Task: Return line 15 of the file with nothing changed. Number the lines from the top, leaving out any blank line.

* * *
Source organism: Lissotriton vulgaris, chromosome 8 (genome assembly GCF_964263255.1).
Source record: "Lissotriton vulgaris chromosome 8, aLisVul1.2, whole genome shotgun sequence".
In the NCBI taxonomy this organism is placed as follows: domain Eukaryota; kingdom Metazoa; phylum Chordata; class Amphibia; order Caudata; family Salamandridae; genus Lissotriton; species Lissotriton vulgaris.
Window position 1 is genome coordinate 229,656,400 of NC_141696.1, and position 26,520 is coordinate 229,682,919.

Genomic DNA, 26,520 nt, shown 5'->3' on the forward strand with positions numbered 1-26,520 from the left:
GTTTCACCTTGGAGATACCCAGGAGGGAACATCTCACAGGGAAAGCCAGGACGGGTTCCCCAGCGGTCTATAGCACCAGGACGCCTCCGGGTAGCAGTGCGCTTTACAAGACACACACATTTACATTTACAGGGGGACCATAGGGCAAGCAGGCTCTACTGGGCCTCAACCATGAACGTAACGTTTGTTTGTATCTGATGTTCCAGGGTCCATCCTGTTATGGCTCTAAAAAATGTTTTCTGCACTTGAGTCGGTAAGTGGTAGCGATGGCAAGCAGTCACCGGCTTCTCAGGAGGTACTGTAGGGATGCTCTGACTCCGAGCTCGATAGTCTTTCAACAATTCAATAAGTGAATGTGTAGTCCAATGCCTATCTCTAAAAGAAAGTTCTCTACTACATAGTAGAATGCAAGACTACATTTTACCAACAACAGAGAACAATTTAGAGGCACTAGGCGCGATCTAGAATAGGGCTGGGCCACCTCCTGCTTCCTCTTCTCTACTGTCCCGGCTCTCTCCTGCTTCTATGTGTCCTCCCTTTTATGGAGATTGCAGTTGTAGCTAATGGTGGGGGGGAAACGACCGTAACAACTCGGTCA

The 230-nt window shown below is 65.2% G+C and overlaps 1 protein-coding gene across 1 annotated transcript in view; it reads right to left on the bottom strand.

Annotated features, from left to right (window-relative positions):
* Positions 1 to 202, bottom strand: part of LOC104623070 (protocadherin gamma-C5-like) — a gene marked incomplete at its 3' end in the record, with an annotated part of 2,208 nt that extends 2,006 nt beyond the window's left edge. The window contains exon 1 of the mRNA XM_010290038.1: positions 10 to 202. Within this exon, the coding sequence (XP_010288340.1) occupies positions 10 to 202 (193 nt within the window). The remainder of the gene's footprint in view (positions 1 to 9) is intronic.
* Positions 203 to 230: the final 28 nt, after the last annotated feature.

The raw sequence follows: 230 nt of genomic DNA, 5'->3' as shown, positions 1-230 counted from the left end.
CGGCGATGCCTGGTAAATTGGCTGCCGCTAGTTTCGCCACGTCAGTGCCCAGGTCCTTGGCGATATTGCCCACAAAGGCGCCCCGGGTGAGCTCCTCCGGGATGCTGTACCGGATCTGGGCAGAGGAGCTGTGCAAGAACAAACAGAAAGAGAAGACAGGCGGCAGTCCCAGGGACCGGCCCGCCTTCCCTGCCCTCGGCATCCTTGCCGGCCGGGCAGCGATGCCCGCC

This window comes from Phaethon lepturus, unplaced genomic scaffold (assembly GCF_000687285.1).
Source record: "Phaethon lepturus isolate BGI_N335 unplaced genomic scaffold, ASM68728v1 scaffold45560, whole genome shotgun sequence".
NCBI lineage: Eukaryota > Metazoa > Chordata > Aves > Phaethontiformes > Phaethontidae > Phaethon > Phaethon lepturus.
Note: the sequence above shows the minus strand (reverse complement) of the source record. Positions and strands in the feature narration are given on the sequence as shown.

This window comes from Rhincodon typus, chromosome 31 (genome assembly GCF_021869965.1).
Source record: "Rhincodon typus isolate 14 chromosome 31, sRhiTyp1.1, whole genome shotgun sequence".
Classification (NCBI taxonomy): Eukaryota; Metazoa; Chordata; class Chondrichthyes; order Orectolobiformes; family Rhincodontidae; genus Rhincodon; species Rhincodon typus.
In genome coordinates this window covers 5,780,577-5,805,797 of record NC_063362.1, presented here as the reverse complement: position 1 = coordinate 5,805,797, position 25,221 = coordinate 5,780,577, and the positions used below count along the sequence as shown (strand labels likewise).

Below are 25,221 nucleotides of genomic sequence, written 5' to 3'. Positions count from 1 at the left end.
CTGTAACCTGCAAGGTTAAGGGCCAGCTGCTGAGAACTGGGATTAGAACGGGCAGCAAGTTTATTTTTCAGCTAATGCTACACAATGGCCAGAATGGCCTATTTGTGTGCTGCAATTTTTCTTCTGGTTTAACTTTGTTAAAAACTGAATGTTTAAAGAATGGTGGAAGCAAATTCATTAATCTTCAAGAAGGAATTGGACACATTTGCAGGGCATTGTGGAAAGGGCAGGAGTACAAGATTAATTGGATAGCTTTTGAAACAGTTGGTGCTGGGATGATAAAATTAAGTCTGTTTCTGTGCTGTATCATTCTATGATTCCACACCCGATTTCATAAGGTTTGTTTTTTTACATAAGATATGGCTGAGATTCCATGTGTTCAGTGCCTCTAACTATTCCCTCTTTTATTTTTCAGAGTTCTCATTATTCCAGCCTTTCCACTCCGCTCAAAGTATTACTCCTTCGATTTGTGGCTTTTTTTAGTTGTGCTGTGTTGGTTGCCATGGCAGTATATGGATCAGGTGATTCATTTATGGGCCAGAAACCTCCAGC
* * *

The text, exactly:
NCBI lineage: Eukaryota > Metazoa > Chordata > Aves > Phaethontiformes > Phaethontidae > Phaethon > Phaethon lepturus.